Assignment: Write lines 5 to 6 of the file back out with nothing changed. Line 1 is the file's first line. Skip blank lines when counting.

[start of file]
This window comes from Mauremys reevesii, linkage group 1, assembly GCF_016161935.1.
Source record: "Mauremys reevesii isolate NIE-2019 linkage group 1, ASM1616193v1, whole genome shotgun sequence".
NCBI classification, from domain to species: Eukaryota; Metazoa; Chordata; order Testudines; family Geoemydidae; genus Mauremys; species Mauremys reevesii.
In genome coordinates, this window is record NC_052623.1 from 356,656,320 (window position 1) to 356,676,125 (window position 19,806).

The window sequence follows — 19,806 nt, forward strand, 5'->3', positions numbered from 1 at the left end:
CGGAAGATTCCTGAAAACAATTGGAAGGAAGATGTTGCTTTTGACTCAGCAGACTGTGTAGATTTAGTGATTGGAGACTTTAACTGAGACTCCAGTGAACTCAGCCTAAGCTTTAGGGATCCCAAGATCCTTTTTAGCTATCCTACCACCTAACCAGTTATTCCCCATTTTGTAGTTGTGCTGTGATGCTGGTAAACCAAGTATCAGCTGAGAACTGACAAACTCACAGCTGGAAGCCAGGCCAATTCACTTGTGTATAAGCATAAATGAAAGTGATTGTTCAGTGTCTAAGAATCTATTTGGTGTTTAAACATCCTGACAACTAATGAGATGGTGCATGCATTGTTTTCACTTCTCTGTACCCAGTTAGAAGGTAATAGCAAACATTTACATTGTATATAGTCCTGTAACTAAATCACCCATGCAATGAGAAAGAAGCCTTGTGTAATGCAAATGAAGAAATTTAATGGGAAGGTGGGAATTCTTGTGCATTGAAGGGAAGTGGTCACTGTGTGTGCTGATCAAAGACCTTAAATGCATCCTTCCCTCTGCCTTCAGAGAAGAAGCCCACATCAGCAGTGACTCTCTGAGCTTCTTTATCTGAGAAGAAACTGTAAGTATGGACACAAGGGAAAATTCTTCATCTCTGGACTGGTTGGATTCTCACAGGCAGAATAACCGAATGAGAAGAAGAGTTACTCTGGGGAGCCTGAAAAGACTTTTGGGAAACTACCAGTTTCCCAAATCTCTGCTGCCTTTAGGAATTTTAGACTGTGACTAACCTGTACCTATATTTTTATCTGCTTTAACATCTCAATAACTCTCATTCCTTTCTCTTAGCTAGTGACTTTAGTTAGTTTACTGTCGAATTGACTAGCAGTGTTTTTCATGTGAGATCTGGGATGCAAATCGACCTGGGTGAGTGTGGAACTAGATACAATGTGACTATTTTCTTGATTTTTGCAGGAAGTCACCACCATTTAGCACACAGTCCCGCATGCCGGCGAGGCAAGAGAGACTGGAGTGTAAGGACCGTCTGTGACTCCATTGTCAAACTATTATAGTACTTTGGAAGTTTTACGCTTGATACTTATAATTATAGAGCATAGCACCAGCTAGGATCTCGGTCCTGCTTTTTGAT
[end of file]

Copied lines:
The window sequence follows — 19,806 nt, forward strand, 5'->3', positions numbered from 1 at the left end:
CGGAAGATTCCTGAAAACAATTGGAAGGAAGATGTTGCTTTTGACTCAGCAGACTGTGTAGATTTAGTGATTGGAGACTTTAACTGAGACTCCAGTGAACTCAGCCTAAGCTTTAGGGATCCCAAGATCCTTTTTAGCTATCCTACCACCTAACCAGTTATTCCCCATTTTGTAGTTGTGCTGTGATGCTGGTAAACCAAGTATCAGCTGAGAACTGACAAACTCACAGCTGGAAGCCAGGCCAATTCACTTGTGTATAAGCATAAATGAAAGTGATTGTTCAGTGTCTAAGAATCTATTTGGTGTTTAAACATCCTGACAACTAATGAGATGGTGCATGCATTGTTTTCACTTCTCTGTACCCAGTTAGAAGGTAATAGCAAACATTTACATTGTATATAGTCCTGTAACTAAATCACCCATGCAATGAGAAAGAAGCCTTGTGTAATGCAAATGAAGAAATTTAATGGGAAGGTGGGAATTCTTGTGCATTGAAGGGAAGTGGTCACTGTGTGTGCTGATCAAAGACCTTAAATGCATCCTTCCCTCTGCCTTCAGAGAAGAAGCCCACATCAGCAGTGACTCTCTGAGCTTCTTTATCTGAGAAGAAACTGTAAGTATGGACACAAGGGAAAATTCTTCATCTCTGGACTGGTTGGATTCTCACAGGCAGAATAACCGAATGAGAAGAAGAGTTACTCTGGGGAGCCTGAAAAGACTTTTGGGAAACTACCAGTTTCCCAAATCTCTGCTGCCTTTAGGAATTTTAGACTGTGACTAACCTGTACCTATATTTTTATCTGCTTTAACATCTCAATAACTCTCATTCCTTTCTCTTAGCTAGTGACTTTAGTTAGTTTACTGTCGAATTGACTAGCAGTGTTTTTCATGTGAGATCTGGGATGCAAATCGACCTGGGTGAGTGTGGAACTAGATACAATGTGACTATTTTCTTGATTTTTGCAGGAAGTCACCACCATTTAGCACACAGTCCCGCATGCCGGCGAGGCAAGAGAGACTGGAGTGTAAGGACCGTCTGTGACTCCATTGTCAAACTATTATAGTACTTTGGAAGTTTTACGCTTGATACTTATAATTATAGAGCATAGCACCAGCTAGGATCTCGGTCCTGCTTTTTGAT